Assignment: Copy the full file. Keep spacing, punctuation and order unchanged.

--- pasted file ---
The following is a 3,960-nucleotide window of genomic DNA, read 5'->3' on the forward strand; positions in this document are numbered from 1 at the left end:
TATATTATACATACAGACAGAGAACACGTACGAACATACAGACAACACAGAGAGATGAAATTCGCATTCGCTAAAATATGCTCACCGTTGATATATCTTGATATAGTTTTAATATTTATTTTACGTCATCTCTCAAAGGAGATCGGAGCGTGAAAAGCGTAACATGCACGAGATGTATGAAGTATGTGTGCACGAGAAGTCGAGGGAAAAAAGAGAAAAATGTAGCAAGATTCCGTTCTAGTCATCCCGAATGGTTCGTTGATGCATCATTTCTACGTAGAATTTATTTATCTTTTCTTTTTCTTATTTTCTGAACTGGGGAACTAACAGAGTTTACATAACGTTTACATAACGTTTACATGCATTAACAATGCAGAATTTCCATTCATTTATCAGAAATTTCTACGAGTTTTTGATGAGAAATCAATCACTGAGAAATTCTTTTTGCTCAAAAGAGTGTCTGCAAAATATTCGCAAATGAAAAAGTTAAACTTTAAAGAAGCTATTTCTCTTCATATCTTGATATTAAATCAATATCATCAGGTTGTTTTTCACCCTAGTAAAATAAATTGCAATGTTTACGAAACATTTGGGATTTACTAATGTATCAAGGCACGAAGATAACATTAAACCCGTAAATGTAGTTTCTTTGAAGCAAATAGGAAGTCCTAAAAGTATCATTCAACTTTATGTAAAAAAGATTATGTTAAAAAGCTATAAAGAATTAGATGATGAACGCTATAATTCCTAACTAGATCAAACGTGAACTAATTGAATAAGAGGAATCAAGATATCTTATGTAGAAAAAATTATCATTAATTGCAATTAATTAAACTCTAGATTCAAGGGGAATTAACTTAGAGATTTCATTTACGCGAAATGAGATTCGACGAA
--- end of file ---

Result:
The following is a 3,960-nucleotide window of genomic DNA, read 5'->3' on the forward strand; positions in this document are numbered from 1 at the left end:
TATATTATACATACAGACAGAGAACACGTACGAACATACAGACAACACAGAGAGATGAAATTCGCATTCGCTAAAATATGCTCACCGTTGATATATCTTGATATAGTTTTAATATTTATTTTACGTCATCTCTCAAAGGAGATCGGAGCGTGAAAAGCGTAACATGCACGAGATGTATGAAGTATGTGTGCACGAGAAGTCGAGGGAAAAAAGAGAAAAATGTAGCAAGATTCCGTTCTAGTCATCCCGAATGGTTCGTTGATGCATCATTTCTACGTAGAATTTATTTATCTTTTCTTTTTCTTATTTTCTGAACTGGGGAACTAACAGAGTTTACATAACGTTTACATAACGTTTACATGCATTAACAATGCAGAATTTCCATTCATTTATCAGAAATTTCTACGAGTTTTTGATGAGAAATCAATCACTGAGAAATTCTTTTTGCTCAAAAGAGTGTCTGCAAAATATTCGCAAATGAAAAAGTTAAACTTTAAAGAAGCTATTTCTCTTCATATCTTGATATTAAATCAATATCATCAGGTTGTTTTTCACCCTAGTAAAATAAATTGCAATGTTTACGAAACATTTGGGATTTACTAATGTATCAAGGCACGAAGATAACATTAAACCCGTAAATGTAGTTTCTTTGAAGCAAATAGGAAGTCCTAAAAGTATCATTCAACTTTATGTAAAAAAGATTATGTTAAAAAGCTATAAAGAATTAGATGATGAACGCTATAATTCCTAACTAGATCAAACGTGAACTAATTGAATAAGAGGAATCAAGATATCTTATGTAGAAAAAATTATCATTAATTGCAATTAATTAAACTCTAGATTCAAGGGGAATTAACTTAGAGATTTCATTTACGCGAAATGAGATTCGACGAA